Scouting for Tech: My Year with the Girl Scouts at the Library

PICCINO StephanieScouting for Tech: My Year with the Girl Scouts at the Library
by Stephanie Piccino


Admit it: You do not think “tech” when you think “Girl Scouts”. You think of camping, crafts, and, of course, cookies. But these are not your mom’s Girl Scouts. They are not even mine. Today, Girl Scouts are encouraged to explore the world of STEM – science, technology, engineering, and mathematics – so they can get the skills they need to succeed in the 21st century. Here at the Martin County Library, we have the tools to help them get there.

I have worked with multiple local Girl Scout groups over the past year to help them earn technology badges. I have watched girls between the ages of six and 14 come up with spectacular digital photos, amazing posters about their favorite animals, and write, direct, and edit a short digital film. In a world where girls are often pushed out of STEM before they have a chance to explore it, our library has helped many local girls take that first exciting step into a whole new world.

I had always been interested in, as I liked to put it, geekery: video games, graphic design, anything computer-related. I also had a desire to get more girls involved in geekery since many of them seemed turned off by the very idea of calling themselves “nerds” or “geeks”, which I have always found disappointing. The truth is, it extends beyond that. According to a study conducted by the American Association of University Women, even though girls are now scoring higher than 700 on the math portions of their SATs, many will not pursue STEM fields once they get into college. Moreover, those girls that pursue STEM in college do not always follow through with it. Although STEM program retention rates from first-year studies to graduation are 60% for both men and women, there are fewer women entering the field, so these numbers are still worth looking into.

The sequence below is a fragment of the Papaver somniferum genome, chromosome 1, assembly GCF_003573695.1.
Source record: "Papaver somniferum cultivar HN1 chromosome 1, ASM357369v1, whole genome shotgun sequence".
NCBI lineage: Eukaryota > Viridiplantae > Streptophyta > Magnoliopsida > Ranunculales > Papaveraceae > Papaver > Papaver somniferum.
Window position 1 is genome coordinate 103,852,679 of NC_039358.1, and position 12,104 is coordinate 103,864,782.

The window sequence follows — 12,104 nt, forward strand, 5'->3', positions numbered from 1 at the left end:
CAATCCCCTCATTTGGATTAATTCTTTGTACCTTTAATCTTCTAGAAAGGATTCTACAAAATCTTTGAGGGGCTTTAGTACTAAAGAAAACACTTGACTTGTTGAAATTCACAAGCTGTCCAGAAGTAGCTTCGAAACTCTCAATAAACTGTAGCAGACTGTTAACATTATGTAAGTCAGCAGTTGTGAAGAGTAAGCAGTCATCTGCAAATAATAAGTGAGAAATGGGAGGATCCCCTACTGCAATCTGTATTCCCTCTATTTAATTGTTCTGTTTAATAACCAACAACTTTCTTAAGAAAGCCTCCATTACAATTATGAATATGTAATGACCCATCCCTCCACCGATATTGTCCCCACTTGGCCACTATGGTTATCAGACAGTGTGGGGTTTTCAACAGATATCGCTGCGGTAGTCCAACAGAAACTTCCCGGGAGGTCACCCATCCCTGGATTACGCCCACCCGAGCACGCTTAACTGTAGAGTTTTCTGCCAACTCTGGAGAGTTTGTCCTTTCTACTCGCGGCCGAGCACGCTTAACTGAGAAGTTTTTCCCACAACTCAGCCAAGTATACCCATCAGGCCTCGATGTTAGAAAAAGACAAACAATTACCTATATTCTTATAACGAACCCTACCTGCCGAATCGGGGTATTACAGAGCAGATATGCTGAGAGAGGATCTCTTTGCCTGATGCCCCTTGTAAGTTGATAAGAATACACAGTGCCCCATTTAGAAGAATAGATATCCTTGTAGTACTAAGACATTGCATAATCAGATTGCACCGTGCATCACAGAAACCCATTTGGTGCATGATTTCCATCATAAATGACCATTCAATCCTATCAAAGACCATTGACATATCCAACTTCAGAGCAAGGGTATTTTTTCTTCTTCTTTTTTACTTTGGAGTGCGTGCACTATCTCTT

So why are girls not following through with STEM careers? The American Association of University Women recently found that negative stereotypes of women and girls in fields that are not considered “feminine” tend to push women and girls away from pursuing STEM careers. Even when boys and girls had similar skill levels in math, girls tended to downplay their abilities. Interestingly, girls were also found to believe they must outperform boys in order to be successful in traditionally “male” fields. With a lack of self-confidence and an anxiety to need to be the best in order to succeed, no wonder girls are steering clear of STEM!